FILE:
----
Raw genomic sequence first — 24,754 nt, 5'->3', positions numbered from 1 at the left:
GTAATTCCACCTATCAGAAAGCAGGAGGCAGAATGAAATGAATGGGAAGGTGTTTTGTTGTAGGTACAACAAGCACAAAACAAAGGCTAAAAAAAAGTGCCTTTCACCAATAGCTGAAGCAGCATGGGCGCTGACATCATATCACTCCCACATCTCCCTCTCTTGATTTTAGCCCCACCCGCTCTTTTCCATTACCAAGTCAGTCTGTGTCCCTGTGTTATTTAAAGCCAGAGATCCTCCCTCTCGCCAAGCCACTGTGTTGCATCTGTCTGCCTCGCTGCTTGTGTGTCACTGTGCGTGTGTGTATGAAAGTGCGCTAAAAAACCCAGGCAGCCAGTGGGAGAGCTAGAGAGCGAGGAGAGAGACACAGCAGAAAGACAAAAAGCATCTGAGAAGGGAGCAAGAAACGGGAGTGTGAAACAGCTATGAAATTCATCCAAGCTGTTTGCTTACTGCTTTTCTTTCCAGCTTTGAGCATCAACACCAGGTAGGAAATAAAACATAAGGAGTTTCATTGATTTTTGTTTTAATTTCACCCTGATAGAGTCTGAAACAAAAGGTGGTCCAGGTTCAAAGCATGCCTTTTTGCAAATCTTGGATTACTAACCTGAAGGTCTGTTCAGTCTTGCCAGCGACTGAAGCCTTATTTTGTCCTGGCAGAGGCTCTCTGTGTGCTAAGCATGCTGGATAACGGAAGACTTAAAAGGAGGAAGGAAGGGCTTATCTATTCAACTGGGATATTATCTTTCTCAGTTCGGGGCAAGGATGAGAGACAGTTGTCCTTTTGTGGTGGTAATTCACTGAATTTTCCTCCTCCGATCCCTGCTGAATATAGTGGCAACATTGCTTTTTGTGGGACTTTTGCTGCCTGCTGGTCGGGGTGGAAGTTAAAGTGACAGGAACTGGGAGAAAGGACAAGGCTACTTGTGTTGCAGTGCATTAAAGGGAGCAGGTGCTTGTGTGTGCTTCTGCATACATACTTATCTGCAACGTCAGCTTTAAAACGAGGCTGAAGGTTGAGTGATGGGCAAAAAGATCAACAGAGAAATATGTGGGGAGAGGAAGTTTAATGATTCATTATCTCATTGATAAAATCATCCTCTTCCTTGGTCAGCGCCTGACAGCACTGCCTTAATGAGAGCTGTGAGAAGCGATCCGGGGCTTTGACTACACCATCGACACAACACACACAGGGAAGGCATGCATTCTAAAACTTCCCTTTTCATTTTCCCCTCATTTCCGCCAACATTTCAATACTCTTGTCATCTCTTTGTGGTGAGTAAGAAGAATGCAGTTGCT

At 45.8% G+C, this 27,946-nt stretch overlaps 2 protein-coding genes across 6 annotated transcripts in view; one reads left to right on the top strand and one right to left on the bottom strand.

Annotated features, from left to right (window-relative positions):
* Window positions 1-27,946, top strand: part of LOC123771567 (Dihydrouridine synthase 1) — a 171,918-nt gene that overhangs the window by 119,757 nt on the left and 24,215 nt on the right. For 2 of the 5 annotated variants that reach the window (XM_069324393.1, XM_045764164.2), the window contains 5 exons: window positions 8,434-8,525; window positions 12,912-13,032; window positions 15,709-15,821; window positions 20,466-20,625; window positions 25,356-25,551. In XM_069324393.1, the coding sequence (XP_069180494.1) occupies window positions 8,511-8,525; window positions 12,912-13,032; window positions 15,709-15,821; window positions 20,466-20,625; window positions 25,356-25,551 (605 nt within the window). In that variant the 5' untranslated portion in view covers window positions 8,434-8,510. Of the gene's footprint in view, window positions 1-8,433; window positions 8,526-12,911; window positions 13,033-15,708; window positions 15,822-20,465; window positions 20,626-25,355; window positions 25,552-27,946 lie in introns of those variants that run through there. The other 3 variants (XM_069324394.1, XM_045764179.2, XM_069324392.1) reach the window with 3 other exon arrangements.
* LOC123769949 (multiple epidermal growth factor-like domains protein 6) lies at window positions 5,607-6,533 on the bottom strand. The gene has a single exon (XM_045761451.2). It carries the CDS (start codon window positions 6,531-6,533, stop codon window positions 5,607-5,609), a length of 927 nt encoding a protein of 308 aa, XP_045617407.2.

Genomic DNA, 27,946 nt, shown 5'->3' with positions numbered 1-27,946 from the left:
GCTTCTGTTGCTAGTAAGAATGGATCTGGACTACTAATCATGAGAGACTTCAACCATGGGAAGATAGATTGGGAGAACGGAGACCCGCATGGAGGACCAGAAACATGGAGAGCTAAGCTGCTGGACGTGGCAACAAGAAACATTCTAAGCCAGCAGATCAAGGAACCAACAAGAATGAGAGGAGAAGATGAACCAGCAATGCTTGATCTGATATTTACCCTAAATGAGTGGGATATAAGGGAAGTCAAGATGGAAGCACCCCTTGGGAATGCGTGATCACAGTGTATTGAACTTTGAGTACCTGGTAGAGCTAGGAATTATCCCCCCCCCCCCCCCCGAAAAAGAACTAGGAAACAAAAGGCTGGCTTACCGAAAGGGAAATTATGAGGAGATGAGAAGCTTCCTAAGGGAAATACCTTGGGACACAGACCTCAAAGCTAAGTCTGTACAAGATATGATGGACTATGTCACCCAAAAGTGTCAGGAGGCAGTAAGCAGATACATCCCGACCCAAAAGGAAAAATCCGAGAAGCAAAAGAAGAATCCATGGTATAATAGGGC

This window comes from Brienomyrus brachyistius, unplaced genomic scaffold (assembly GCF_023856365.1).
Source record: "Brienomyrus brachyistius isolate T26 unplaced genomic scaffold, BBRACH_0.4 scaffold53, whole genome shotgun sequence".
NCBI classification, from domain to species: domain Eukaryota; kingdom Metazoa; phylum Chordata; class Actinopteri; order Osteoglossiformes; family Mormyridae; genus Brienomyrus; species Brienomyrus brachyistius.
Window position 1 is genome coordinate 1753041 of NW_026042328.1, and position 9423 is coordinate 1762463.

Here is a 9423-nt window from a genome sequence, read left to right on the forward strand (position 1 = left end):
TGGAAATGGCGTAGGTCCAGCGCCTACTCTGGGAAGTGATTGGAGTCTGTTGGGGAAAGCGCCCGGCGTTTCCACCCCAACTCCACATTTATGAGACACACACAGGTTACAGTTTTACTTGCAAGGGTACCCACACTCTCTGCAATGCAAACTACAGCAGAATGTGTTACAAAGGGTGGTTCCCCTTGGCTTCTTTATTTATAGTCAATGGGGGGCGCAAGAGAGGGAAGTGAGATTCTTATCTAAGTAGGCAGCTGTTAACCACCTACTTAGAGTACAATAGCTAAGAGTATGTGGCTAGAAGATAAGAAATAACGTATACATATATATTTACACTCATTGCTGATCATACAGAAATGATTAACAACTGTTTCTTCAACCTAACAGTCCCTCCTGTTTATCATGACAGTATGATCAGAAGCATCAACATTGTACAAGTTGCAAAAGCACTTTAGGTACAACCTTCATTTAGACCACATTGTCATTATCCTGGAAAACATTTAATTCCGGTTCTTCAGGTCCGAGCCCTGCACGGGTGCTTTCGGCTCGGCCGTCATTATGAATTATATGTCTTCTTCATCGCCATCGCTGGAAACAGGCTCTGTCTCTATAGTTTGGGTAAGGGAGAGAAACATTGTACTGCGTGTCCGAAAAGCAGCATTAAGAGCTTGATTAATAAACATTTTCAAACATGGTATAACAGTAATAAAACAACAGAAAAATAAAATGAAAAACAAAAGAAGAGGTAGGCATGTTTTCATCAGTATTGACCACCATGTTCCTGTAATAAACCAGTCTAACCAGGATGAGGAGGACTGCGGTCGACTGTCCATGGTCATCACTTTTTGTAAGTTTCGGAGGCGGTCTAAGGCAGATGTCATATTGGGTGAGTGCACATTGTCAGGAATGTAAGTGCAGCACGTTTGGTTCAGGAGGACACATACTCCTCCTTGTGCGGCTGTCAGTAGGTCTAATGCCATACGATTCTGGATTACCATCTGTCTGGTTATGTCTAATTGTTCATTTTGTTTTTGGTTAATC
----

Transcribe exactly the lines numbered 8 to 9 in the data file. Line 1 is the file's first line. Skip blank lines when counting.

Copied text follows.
GCTTCTGTTGCTAGTAAGAATGGATCTGGACTACTAATCATGAGAGACTTCAACCATGGGAAGATAGATTGGGAGAACGGAGACCCGCATGGAGGACCAGAAACATGGAGAGCTAAGCTGCTGGACGTGGCAACAAGAAACATTCTAAGCCAGCAGATCAAGGAACCAACAAGAATGAGAGGAGAAGATGAACCAGCAATGCTTGATCTGATATTTACCCTAAATGAGTGGGATATAAGGGAAGTCAAGATGGAAGCACCCCTTGGGAATGCGTGATCACAGTGTATTGAACTTTGAGTACCTGGTAGAGCTAGGAATTATCCCCCCCCCCCCCCCCGAAAAAGAACTAGGAAACAAAAGGCTGGCTTACCGAAAGGGAAATTATGAGGAGATGAGAAGCTTCCTAAGGGAAATACCTTGGGACACAGACCTCAAAGCTAAGTCTGTACAAGATATGATGGACTATGTCACCCAAAAGTGTCAGGAGGCAGTAAGCAGATACATCCCGACCCAAAAGGAAAAATCCGAGAAGCAAAAGAAGAATCCATGGTATAATAGGGC

This window comes from Brienomyrus brachyistius, unplaced genomic scaffold (assembly GCF_023856365.1).